Plus, pasta pennings from San Francisco's past
The food was incredibly good, although as a nine year old, I was somewhat picky -- which my father had a VERY low tolerance for. I loved the Chinese noodles, all the chow mien dishes, and was okay with the rice dishes, but I had a lot of trouble with egg fu yung types; they tasted runny and raw to me. My mother insisted that my sister and I “try everything” they ordered, and my father would cuff me in the head to get my attention and tell me to “eat all your food.” I evolved a plan through; it involved a conspiracy with my sister because she loved egg fu yung. When my parents were distracted and not looking, we would change plates under the table. This all worked out fairly well until one time when we dropped one of the plates we were exchanging under the table. The food hit the floor and my father hit the ceiling. I was good at ducking, though. Luckily, the waiters and the owner were in fits laughter over this so my father’s temper cooled off fast but my mother made us kids sit through the rest of the meal without ANY more food as well as having to help the waiters picked up the mess.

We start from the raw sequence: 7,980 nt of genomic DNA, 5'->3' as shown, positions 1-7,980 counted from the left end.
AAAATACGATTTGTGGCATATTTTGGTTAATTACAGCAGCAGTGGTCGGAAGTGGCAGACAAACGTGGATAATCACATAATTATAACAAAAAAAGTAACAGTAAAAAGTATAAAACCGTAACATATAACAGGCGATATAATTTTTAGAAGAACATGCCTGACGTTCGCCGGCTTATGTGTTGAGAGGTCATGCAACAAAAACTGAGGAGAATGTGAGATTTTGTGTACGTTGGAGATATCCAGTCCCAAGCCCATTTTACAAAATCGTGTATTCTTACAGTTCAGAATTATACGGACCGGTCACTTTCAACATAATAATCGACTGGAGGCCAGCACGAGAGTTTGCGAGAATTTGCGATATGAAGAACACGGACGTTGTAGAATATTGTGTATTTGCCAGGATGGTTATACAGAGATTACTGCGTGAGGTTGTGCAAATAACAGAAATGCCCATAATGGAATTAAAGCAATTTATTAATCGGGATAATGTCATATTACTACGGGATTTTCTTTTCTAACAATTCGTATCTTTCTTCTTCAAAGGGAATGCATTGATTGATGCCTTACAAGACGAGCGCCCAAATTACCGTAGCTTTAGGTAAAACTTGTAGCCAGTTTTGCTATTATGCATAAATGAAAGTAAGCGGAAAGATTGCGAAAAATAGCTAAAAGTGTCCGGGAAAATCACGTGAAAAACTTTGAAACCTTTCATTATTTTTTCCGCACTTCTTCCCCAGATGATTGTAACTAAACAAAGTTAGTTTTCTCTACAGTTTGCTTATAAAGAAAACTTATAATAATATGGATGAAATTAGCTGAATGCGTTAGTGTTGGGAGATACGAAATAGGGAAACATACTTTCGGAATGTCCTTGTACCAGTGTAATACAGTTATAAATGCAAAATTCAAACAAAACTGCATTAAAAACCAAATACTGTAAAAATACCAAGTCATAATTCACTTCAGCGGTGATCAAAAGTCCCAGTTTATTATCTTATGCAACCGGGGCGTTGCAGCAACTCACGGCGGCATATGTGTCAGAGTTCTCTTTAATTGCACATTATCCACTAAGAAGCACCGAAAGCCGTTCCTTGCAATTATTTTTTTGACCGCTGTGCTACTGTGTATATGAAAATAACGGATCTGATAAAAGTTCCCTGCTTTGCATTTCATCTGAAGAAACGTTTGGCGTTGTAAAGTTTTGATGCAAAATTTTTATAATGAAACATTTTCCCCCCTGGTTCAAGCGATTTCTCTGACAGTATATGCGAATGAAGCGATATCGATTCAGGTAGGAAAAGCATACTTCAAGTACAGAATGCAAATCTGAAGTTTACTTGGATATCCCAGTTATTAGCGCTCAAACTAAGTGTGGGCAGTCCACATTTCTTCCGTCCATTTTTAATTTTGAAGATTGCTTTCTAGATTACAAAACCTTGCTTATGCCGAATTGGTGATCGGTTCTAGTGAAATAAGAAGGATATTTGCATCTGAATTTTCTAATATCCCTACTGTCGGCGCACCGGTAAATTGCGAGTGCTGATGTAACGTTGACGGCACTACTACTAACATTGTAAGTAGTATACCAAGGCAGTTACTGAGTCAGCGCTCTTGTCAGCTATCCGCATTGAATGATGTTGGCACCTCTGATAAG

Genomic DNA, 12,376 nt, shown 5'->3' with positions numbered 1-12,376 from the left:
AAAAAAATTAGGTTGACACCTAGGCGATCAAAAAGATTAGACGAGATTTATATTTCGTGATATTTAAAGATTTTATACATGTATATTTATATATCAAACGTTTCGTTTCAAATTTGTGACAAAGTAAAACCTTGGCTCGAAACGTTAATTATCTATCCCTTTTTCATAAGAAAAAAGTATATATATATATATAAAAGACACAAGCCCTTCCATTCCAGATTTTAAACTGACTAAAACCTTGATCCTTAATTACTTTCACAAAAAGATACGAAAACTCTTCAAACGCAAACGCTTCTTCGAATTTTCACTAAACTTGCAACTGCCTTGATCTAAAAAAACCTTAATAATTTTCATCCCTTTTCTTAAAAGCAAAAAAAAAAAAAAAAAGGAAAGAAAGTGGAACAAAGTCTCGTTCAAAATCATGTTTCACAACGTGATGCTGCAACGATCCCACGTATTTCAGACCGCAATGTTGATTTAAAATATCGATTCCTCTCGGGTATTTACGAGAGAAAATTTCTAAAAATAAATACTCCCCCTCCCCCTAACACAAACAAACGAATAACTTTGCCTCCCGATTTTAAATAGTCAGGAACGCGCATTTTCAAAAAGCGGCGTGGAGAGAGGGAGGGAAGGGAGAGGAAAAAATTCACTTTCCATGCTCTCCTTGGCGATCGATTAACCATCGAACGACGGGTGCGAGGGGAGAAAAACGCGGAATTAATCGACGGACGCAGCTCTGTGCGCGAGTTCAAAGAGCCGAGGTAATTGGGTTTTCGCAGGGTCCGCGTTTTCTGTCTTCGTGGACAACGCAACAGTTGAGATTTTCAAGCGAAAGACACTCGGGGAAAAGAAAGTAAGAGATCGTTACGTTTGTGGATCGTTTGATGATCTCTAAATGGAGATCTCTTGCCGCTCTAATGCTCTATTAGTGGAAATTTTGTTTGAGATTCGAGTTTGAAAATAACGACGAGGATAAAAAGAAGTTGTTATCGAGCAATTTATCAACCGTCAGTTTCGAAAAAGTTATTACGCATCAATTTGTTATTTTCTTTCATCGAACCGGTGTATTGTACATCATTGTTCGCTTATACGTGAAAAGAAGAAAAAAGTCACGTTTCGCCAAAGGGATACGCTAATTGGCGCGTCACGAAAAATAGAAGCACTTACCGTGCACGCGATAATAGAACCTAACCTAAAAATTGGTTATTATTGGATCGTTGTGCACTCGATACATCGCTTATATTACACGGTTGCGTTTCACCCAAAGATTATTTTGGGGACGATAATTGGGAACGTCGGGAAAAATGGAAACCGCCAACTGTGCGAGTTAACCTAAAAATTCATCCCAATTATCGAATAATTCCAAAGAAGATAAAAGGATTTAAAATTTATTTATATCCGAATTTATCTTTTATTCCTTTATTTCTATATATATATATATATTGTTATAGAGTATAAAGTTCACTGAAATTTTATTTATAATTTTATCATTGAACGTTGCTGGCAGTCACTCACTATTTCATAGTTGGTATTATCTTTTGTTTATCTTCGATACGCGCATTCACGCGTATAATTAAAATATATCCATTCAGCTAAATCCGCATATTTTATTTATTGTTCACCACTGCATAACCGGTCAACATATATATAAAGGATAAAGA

I complained to my father, asking him why I couldn’t just eat the chow mien, like the pasta we made and ate at home. He told me that he brought me out to a Chinese restaurant so “you can learn” the taste of the way other people make food -- and beside, the Chinese invented pasta too.
He said it was part of history, that about 800 years ago Marco Polo, an Italian merchant, went to China from Europe to Asia along the silk road to trade -- and brought the idea of pasta to Italy and Europe (along with gunpowder).
He went on about this history, lecturing about how food was part of culture and we, as kids, should experience all kinds of food to learn about all kinds of cultures. This lasted about ten minutes, but it still didn’t get me to like egg fu yung -- although a thought pushed itself into my nine year old mind that those Chinese kids I played and “traded” with in the alleys of North Beach and Chinatown for fireworks were my “Silk Road,” and going between North Beach and Chinatown was truly great adventure.
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